Contribution of capsuloligamentous structures to passive static inferior glenohumeral stability

Neil E. Motzkin, Eiji Itoi, Bernard F. Morrey, Kai Nan An

Research output: Contribution to journalArticle

12 Scopus citations

Abstract

Objective. This study attempted to determine the relative stabilizing effect of the capsuloligamentous structures to inferior humeral displacement. Design. This was an in vitro study, utilizing cadaveric shoulder specimens. Background. Inferior glenohumeral instability has come under increasingly close scrutiny in the literature in recent years, yet a description of the precise pathoanatomy is still lacking. Methods. Thirteen shoulder specimens were cleaned of soft tissue superficial to the vented joint capsule. The position of the humeral head relative to the glenoid was determined. The humeri were subjected to an inferior load. Static position recordings were obtained for each specimen: (1) with the humerus adducted and abducted, (2) before and after sectioning the superior and inferior capsuloligamentous structures. These recordings were analyzed. Results. In adduction, the humeral head migrated inferiorly as the capsuloligamentous structures were sectioned, but no capsuloligamentous structure was seen to be most important. In abduction, when the inferior capsuloligamentous structures were sectioned first, the humeral head migrated inferiorly (P < 0.001). When the superior structures were sectioned first, the humeral head position did not significantly change. Conclusions. In this experimental model, the inferior capsuloligamentous structures are the primary inferior stabilizers of the abducted shoulder. The primary stabilizers of the adducted shoulder remain unclear.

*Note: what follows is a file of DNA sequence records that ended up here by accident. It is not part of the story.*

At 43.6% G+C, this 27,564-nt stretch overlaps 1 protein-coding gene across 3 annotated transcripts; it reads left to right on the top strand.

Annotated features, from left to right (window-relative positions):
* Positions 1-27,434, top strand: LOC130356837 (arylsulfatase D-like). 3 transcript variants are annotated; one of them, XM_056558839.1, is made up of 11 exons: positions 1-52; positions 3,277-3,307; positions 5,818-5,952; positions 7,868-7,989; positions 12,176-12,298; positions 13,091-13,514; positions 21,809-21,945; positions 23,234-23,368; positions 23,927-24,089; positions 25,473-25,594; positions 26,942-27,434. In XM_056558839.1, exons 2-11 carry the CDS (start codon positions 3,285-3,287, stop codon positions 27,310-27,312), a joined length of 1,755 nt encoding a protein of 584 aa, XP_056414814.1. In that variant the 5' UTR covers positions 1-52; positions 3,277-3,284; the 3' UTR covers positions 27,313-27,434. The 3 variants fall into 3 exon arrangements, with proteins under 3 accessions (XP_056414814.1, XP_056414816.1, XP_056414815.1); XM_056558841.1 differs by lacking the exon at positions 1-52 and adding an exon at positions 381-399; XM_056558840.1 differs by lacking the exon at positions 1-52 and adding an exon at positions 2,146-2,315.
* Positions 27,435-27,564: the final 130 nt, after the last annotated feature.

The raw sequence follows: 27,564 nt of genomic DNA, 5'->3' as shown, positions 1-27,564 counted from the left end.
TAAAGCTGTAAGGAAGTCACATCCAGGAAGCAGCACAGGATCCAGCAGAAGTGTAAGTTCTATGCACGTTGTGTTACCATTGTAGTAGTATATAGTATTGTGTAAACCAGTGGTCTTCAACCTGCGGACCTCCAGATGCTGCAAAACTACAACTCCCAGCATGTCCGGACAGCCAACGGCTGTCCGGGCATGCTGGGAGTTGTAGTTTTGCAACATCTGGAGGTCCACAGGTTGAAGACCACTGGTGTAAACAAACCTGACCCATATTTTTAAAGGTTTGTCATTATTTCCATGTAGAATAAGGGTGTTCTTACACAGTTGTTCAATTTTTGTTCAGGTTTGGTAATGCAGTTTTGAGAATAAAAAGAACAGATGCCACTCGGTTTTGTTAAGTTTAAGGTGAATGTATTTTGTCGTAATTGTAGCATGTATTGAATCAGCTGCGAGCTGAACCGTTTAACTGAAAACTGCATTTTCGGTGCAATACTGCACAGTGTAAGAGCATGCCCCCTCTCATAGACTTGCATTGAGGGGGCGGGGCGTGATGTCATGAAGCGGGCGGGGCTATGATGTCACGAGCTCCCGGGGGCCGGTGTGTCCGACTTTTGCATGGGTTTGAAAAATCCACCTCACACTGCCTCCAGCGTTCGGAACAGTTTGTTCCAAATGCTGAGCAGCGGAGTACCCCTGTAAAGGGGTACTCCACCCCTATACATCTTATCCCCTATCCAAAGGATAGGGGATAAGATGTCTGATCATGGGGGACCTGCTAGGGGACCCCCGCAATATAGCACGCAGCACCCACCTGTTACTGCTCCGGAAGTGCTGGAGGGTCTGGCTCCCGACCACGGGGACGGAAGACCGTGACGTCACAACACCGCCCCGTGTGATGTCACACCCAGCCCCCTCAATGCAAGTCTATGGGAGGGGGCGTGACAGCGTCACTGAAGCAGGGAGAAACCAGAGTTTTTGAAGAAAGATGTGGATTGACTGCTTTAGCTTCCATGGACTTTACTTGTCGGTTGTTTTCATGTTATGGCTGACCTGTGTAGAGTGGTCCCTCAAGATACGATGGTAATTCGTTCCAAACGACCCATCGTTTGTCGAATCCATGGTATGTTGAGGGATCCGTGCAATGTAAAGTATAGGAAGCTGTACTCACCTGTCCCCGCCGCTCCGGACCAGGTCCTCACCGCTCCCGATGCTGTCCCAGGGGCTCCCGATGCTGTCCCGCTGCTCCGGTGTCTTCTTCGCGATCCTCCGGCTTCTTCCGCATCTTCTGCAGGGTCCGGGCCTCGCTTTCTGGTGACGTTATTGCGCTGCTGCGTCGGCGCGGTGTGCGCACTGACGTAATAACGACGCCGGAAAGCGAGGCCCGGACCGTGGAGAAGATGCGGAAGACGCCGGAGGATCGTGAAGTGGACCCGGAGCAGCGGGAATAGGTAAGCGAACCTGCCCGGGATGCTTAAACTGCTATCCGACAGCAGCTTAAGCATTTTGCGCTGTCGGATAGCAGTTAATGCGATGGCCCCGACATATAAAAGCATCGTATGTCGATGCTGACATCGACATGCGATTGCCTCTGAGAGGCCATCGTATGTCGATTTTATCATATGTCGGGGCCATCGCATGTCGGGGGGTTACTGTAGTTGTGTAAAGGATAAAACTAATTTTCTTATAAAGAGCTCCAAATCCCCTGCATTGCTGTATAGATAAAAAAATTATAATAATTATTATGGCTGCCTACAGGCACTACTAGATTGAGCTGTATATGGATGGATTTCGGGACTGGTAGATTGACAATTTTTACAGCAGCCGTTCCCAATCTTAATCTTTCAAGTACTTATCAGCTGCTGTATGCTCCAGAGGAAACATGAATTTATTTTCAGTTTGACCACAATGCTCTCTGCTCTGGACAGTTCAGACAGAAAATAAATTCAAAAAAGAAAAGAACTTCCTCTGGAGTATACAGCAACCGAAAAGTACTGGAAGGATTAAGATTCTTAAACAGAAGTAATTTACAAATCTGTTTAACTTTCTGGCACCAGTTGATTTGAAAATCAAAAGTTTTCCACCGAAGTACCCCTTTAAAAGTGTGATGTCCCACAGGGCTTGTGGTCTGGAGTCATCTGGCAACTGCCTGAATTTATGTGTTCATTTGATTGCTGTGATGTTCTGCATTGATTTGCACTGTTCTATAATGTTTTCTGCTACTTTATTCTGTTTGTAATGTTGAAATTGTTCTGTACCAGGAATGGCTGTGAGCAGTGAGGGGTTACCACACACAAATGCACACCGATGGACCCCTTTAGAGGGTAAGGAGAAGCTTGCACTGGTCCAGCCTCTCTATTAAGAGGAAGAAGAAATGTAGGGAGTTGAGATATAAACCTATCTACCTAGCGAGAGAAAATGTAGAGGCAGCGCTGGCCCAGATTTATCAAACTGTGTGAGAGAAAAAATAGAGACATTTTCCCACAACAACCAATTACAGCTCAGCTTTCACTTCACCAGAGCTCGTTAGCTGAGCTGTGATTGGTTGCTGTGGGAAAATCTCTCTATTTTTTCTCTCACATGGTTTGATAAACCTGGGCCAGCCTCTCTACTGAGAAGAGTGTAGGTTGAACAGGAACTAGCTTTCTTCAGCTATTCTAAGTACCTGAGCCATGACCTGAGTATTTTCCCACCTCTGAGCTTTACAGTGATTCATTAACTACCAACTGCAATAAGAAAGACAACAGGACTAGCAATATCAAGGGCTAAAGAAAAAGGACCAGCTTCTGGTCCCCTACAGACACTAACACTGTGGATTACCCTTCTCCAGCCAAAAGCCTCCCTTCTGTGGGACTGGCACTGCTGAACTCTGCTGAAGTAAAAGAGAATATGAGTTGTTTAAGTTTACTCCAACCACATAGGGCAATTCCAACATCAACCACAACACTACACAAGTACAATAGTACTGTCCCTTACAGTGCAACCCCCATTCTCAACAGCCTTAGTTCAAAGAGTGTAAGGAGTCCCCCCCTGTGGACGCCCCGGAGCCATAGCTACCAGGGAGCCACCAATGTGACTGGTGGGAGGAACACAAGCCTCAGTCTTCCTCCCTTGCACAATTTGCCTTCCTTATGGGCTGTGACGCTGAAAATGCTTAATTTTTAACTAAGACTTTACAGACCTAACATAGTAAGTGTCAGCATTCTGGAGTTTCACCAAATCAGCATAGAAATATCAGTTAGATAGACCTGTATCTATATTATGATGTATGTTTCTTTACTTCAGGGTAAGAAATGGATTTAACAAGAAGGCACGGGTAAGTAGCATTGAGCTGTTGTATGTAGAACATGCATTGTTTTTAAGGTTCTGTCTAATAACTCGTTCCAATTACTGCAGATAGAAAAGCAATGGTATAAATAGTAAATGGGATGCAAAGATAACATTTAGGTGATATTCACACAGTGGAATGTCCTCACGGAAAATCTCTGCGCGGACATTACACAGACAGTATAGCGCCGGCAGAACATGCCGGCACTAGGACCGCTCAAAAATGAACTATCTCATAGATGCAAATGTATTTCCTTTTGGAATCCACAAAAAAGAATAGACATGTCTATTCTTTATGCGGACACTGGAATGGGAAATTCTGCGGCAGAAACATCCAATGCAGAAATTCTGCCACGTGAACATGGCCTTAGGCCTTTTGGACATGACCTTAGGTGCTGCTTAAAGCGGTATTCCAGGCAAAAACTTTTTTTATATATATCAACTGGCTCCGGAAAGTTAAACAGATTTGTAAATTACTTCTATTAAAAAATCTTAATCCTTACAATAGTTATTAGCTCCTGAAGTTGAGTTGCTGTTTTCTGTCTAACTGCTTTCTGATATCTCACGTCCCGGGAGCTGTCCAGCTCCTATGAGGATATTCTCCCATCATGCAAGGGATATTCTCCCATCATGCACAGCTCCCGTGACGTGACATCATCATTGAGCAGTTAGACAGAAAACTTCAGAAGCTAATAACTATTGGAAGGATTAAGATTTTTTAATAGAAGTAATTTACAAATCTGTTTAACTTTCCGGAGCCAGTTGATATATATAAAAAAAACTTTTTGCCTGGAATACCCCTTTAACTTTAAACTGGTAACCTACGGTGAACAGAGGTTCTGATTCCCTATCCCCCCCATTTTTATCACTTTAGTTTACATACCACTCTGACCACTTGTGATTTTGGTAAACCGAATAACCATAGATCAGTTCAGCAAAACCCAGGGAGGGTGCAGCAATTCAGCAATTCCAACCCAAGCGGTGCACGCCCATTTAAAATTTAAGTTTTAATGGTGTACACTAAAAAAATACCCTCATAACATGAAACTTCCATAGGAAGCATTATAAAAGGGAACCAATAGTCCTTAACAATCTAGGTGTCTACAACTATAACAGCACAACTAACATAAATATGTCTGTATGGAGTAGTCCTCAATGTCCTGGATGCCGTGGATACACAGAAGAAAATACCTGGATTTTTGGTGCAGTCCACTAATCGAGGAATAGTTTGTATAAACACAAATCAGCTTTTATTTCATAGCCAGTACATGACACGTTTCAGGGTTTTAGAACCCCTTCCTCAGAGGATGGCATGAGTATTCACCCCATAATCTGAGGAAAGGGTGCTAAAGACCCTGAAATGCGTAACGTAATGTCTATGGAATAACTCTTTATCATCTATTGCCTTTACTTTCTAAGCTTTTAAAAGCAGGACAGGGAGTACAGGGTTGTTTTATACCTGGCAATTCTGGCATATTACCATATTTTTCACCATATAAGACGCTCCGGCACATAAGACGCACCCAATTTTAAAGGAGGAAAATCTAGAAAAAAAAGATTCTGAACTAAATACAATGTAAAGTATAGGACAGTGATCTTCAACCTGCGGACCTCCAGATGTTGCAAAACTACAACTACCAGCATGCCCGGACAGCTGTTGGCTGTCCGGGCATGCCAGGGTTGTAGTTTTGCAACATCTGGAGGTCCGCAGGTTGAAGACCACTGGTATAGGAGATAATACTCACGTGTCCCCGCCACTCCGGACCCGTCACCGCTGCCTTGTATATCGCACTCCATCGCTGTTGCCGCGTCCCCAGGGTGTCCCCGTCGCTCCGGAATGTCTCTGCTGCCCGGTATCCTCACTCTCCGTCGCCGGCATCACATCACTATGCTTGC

Original languageEnglish (US)
Pages (from-to)54-61
Number of pages8
JournalClinical Biomechanics
Volume13
Issue number1
DOIs
StatePublished - Jan 1 1998

Keywords

  • Capsule
  • Capsuloligamentous
  • Glenohumeral joint
  • Ligament
  • Passive
  • Shoulder
  • Stability
  • Static
  • Structures

ASJC Scopus subject areas

  • Biophysics
  • Orthopedics and Sports Medicine

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